China’s latest economic data paints a mixed picture
GDP growth, while lower, is on track to meet 2016 target, while consumption and technology may be contributing more to the economy than expected
The slowing rate of growth in China’s economy appears to have stabilised. First-quarter gross domestic product grew 6.7 per cent year-on-year, according to the National Bureau of Statistics. While lower than the 6.8 per cent year-on-year growth recorded in the previous quarter, this is in line with the government’s target of 6.5-7 per cent for the year and strengthens the prospect of achieving it. It is also the lowest since the first quarter of 2009 during the financial crisis, but the economy is much larger now.
It comes as a relief to policymakers amid continued downward pressure on the economy. It will also come as a relief abroad, given that the global economy is weighed down by stagnation and recession in major trading partners that look to China and the US for the kind of growth that can boost demand. However, many analysts remain sceptical whether such growth can be sustained in the longer term without reforms. There is no need to drill down very deeply into the latest data to see why.
On the face of it, an expansion in industrial output last month of 6.8 per cent – the strongest in nine months – along with higher retail sales, and accelerated quarterly growth in fixed asset investment, sound like evidence the economy is on the move again. But this is a result of the government supporting growth with heavy targeted stimulus, at the expense of the goals of cutting corporate debt, phasing out excess industrial capacity and relying more on consumption and services for sustainable growth. Mainland banks loaned a record 4.61 trillion yuan (HK$5.51 trillion) in the first quarter, according to central bank data. State-owned enterprises, far from restructuring, increased investment by more than 23 per cent, compared with 5.7 per cent in the private sector.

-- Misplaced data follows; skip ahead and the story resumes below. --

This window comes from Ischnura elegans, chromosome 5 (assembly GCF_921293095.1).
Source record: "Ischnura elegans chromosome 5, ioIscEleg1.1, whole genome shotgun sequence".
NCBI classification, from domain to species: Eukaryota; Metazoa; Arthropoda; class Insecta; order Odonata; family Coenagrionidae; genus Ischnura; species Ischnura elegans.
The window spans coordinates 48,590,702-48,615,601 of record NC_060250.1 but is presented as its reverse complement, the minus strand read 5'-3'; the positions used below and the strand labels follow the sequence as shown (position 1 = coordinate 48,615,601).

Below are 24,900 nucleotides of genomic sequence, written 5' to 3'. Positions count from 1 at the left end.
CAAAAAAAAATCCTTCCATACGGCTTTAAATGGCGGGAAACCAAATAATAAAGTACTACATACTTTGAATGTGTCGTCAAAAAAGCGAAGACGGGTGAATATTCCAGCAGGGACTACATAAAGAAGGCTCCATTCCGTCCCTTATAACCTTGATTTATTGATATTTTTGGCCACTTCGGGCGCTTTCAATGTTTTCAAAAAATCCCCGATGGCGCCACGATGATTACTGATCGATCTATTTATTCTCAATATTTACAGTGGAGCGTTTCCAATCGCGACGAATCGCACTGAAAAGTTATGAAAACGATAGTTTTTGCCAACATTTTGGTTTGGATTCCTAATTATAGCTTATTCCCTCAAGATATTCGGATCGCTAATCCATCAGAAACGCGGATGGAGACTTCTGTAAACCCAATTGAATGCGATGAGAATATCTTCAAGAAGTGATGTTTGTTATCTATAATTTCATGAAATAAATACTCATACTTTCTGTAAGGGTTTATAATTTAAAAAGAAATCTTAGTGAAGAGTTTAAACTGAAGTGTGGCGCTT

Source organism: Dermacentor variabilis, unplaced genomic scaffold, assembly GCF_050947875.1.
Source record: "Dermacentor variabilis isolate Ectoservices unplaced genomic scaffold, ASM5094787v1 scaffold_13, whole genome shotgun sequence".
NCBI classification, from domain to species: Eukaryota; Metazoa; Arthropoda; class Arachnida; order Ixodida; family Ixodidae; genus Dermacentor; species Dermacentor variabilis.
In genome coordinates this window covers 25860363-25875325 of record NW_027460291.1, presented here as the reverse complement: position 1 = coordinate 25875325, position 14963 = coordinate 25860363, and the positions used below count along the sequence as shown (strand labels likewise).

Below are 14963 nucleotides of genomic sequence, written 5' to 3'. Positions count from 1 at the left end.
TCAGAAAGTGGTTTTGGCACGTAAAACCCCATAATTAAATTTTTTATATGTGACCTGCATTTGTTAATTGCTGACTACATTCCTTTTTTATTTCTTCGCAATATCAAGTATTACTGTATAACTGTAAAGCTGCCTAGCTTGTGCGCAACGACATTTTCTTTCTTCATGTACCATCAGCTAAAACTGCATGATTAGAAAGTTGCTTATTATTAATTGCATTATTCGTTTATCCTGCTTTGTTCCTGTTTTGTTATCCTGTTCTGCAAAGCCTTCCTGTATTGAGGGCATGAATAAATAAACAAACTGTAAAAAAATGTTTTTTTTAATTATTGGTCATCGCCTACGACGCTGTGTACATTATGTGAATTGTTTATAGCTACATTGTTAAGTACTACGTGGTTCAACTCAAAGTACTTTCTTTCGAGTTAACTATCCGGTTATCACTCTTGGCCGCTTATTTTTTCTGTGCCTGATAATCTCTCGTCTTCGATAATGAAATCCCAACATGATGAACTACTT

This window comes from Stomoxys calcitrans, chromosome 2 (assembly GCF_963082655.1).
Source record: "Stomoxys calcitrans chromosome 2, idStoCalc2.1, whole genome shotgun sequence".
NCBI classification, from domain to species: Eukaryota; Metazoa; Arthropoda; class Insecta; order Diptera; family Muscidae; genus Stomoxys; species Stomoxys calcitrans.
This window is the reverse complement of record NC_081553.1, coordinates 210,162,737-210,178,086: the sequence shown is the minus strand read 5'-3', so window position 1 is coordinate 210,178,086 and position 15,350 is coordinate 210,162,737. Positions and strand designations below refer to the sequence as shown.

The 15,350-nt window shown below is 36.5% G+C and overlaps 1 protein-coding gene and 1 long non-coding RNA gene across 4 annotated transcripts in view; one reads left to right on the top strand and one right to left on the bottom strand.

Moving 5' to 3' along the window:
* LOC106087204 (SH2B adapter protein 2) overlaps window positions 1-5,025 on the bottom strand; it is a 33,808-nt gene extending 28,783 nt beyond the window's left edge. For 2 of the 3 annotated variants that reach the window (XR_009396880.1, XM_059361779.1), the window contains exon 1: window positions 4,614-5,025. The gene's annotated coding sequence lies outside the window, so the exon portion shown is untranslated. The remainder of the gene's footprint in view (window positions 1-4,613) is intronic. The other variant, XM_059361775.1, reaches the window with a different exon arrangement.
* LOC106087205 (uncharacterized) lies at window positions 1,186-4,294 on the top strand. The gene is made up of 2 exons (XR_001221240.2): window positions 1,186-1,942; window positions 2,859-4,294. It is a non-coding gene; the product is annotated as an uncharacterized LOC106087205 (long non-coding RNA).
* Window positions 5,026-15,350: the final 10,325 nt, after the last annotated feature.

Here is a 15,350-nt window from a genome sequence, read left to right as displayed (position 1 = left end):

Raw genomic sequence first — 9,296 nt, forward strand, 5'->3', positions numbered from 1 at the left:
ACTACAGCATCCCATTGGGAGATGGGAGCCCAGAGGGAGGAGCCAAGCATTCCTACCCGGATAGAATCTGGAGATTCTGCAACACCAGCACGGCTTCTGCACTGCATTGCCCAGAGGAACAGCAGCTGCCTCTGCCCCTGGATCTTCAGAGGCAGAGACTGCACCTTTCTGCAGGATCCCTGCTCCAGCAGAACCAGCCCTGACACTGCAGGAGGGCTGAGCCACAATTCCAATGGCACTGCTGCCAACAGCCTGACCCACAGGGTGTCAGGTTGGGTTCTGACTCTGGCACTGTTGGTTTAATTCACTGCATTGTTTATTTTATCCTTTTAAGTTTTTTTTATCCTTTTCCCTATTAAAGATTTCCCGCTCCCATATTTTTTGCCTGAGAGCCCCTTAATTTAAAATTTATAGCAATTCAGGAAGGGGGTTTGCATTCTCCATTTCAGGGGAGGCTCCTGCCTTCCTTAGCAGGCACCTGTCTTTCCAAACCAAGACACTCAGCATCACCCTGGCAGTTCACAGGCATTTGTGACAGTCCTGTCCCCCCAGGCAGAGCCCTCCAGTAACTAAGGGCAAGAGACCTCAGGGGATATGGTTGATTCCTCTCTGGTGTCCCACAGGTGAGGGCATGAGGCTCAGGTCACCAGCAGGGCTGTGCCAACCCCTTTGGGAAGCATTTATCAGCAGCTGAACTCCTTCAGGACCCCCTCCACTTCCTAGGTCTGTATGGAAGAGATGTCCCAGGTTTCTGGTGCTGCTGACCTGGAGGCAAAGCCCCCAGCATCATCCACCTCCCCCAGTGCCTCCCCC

By showing it is ready to do whatever it takes to keep growth above 6.5 per cent, Beijing may have avoided a hard landing. But in the process it has prompted questions whether the recovery is sustainable. and underlined the importance of reform.
Evidence of continued downward pressure is to be found in the quarter-on-quarter growth rate, seen by some economists as a better indicator of underlying growth momentum. Seasonally adjusted, it came in at 1.1 per cent, well short of expectations of 1.5 per cent.
On the brighter side, there is evidence of continued healthy growth in the services sector, raising the hope that consumption and technology may be contributing more to the economy than revealed by statistical sampling used for GDP purposes.